|US5056019 *||Aug 29, 1989||Oct 8, 1991||Citicorp Pos Information Servies, Inc.||Automated purchase reward accounting system and method|
|US5117356 *||Jul 28, 1989||May 26, 1992||Dns, Inc.||Automated ledger account maintenance system|
|US5132899 *||Oct 16, 1989||Jul 21, 1992||Fox Philip J||Stock and cash portfolio development system|
|US5189608 *||Feb 15, 1990||Feb 23, 1993||Imrs Operations, Inc.||Method and apparatus for storing and generating financial information employing user specified input and output formats|
|US5191522 *||Jan 18, 1990||Mar 2, 1993||Itt Corporation||Integrated group insurance information processing and reporting system based upon an enterprise-wide data structure|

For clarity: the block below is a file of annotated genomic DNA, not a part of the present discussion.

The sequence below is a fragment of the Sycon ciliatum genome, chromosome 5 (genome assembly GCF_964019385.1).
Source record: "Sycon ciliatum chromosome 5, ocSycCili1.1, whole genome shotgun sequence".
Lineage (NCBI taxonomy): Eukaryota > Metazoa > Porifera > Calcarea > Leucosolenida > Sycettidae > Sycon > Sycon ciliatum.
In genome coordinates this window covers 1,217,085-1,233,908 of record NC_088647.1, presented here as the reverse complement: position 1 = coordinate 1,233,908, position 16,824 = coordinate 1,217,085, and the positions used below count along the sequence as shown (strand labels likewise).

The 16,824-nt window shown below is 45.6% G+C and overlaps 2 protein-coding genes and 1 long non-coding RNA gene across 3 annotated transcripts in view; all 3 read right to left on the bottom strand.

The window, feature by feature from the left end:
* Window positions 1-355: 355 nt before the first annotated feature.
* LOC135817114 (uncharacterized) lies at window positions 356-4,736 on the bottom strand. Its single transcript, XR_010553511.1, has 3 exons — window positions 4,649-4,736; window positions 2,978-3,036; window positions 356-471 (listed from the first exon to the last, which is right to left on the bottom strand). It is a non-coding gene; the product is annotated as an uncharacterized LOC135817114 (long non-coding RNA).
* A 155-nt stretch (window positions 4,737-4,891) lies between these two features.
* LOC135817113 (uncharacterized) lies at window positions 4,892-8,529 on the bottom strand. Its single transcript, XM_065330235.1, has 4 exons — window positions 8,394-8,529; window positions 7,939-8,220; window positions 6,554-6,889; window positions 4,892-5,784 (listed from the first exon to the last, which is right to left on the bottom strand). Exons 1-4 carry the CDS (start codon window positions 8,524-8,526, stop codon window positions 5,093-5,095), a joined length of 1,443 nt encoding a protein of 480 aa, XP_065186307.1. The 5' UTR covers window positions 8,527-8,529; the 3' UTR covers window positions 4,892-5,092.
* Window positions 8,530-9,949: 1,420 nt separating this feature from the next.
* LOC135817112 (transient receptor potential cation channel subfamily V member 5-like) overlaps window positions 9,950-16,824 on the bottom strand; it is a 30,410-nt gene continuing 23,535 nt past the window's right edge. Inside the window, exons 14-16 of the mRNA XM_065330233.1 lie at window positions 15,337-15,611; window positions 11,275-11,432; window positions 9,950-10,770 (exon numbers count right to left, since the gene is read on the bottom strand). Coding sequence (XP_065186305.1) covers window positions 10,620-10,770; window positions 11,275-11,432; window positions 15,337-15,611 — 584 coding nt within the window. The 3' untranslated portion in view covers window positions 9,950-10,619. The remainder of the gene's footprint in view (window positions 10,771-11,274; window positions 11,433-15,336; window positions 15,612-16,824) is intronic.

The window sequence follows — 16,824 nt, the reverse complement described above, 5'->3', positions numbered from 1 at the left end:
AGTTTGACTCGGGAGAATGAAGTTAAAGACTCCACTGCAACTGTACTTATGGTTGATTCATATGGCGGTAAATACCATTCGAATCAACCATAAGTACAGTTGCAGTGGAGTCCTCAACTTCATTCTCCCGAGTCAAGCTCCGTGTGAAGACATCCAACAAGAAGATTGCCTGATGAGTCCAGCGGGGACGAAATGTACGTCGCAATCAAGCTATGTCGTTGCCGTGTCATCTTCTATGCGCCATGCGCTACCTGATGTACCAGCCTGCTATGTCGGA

|US5227967 *||Mar 20, 1989||Jul 13, 1993||Bailey Stephen C||Security instrument data system without property inapplicable nulls|
|US5262942 *||Jun 5, 1990||Nov 16, 1993||Bankers Trust Company||Financial transaction network|
|US5381332 *||Dec 9, 1991||Jan 10, 1995||Motorola, Inc.||Project management system with automated schedule and cost integration|
|US5390113 *||May 7, 1993||Feb 14, 1995||Sampson; Wesley C.||Method and electronic apparatus for performing bookkeeping|
|US5799286 *||Jun 7, 1995||Aug 25, 1998||Electronic Data Systems Corporation||Automated activity-based management system|
|1||Greenfield, "Administrative Modules: Giving Education a Helping Hand" The Journal v. 20 n11 p. 12(4), Jun. 1993.|
|2||*||Greenfield, Administrative Modules: Giving Education a Helping Hand The Journal v. 20 n11 p. 12(4), Jun. 1993.|